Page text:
Make sure that the Equipment you choose Matches your Market – Biggest is not Always Best

Following on from the point about matching output to takt time above, it is important that the equipment you select matches the real current and future needs of your market. Again the typical cost vs. output equation may lead you to select the biggest the fastest and the most automated machine, but this machine is often the least flexible. To achieve the required cost savings may require big batches when the market trend may be towards shorter runs. The result will be greater inventory, reduced efficiency or both. Often two or three smaller, more flexible machines may provide a more agile and flexible result with lower capital cost and perhaps a slight increase in production cost. For example in injection moulding, the temptation is to go for large machines with higher cavitation (more parts per shot), however this greatly increases tooling and machine cost, increases the complexity and unreliability of tools, leads to large batch sizes and increased inventory. A series of smaller machines with smaller dies can often provide a simpler, cheaper, more flexible and more reliable alternative. Cost savings from the bigger machine are also often illusory since the same number of employees continues to be employed or labour savings get offset by increased maintenance and working capital costs.

Remember once you get the big machine you are stuck with it. Usually smaller, simpler machines are much easier and cheaper to adapt to new products or new uses or to move to new locations.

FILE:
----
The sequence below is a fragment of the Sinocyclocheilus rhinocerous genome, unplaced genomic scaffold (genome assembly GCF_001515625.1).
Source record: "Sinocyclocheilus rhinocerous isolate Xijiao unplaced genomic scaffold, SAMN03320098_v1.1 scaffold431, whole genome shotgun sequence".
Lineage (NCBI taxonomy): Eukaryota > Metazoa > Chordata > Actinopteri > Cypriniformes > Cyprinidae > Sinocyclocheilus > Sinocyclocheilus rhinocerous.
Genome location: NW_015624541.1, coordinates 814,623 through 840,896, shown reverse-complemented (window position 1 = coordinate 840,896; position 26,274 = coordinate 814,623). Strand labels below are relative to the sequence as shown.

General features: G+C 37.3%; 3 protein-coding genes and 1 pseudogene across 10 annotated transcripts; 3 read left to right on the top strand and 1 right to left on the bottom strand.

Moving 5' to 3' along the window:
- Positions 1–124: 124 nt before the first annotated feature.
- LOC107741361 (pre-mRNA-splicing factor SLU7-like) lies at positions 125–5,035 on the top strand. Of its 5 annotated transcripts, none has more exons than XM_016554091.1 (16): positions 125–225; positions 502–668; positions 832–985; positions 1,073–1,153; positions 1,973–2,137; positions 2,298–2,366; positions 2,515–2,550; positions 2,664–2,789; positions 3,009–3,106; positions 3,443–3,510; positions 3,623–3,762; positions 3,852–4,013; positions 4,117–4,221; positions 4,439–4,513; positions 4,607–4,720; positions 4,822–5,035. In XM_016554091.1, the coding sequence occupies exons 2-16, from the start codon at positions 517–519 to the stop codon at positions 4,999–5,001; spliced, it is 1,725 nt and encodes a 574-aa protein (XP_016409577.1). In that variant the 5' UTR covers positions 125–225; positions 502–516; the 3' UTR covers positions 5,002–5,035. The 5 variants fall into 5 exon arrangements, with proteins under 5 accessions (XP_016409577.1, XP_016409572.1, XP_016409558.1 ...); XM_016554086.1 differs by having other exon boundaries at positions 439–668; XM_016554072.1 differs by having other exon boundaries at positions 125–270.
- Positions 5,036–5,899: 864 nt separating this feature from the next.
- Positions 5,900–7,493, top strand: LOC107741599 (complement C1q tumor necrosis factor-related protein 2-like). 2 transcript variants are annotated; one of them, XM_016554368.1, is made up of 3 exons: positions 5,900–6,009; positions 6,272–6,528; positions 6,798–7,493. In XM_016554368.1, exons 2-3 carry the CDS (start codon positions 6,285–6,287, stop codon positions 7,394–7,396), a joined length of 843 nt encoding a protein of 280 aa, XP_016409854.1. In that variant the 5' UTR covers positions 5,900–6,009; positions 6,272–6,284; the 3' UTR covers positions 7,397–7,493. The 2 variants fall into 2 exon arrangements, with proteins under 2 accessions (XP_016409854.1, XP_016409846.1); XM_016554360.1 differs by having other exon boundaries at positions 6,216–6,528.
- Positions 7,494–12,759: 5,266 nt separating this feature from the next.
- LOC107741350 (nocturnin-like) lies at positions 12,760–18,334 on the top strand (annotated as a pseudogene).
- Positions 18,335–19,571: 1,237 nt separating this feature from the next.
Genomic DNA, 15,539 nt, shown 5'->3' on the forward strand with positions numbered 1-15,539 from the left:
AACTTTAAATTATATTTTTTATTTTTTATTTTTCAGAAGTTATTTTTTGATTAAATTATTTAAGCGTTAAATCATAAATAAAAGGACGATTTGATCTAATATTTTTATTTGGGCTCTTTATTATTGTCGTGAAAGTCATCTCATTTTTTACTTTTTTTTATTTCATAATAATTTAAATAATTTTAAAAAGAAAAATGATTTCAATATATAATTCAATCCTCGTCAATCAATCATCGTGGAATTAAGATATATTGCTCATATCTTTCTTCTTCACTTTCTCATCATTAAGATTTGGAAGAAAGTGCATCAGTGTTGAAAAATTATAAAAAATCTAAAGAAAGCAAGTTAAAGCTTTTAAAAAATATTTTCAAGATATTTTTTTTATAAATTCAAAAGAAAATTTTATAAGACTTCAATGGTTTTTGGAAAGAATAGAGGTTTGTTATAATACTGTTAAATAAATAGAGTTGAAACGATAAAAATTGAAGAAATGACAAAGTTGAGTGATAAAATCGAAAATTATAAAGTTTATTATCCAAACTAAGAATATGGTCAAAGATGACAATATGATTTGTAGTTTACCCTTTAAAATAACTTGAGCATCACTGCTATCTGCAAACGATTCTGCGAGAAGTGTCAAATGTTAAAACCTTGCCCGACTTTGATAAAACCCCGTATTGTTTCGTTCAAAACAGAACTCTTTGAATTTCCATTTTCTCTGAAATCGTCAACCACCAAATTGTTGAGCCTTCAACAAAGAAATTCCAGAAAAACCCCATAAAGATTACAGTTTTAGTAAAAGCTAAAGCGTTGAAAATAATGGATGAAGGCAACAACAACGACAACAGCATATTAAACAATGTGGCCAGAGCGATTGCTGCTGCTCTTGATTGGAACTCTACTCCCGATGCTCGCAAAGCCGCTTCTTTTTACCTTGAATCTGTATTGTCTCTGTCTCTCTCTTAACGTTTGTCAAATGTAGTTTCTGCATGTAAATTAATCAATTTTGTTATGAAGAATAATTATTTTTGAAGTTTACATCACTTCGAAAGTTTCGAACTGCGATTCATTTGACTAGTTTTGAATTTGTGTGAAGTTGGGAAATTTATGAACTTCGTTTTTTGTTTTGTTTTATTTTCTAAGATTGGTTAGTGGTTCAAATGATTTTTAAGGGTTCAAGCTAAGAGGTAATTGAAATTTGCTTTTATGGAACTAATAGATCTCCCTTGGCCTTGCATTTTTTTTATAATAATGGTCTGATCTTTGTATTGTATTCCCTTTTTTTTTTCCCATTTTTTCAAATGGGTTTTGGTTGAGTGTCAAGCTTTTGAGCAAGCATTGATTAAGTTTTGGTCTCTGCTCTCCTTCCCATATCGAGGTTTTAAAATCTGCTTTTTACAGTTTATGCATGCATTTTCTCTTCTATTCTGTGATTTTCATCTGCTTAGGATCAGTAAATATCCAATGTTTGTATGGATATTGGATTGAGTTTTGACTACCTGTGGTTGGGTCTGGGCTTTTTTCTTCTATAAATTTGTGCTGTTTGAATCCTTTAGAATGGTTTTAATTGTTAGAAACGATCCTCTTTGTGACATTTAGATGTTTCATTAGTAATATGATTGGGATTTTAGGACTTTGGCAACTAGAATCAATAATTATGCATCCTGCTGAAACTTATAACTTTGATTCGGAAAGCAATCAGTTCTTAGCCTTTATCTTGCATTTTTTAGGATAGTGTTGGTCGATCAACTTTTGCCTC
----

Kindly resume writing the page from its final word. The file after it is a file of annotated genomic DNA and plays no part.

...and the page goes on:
The Case for Maintenance Capital

So far I have argued in in favour of moderating capital investment, however it is important that businesses do invest in new capital. One of the key reasons that European manufacturers have maintained their competitiveness is their willingness to continue to update their technology. This investment should focus first on renewing the assets that create value for the customer rather than on adding labour saving automation to old machines. Investment in new machines that enable you to produce better quality, a better range of products and greater flexibility will support the growth of your business.   In our experience, privately run manufacturers understand the need to renew key technologies, while larger corporates in English speaking markets such as Australia often tend to focus on labour saving automation as this will give the short term profit benefit. A good rule is to maintain capital investment at the rate of asset depreciation. This has the effect of maintaining your fixed asset base at the same level, while ensuring that assets are renewed within their expected life. Businesses that rely on the gradual depreciation of their fixed assets in order to achieve improvements in return on assets will not have a long-term future. Eventually their aging assets will make them uncompetitive and they will either need major reinvestment or (more likely) close.

Finally, the assumption in this final paragraph is that you will replace your old machines with new machines. In the words of the Finance Director of the German chemical company where I started my career, “Second hand equipment is only slightly more expensive than new equipment” [when you consider the whole life cycle]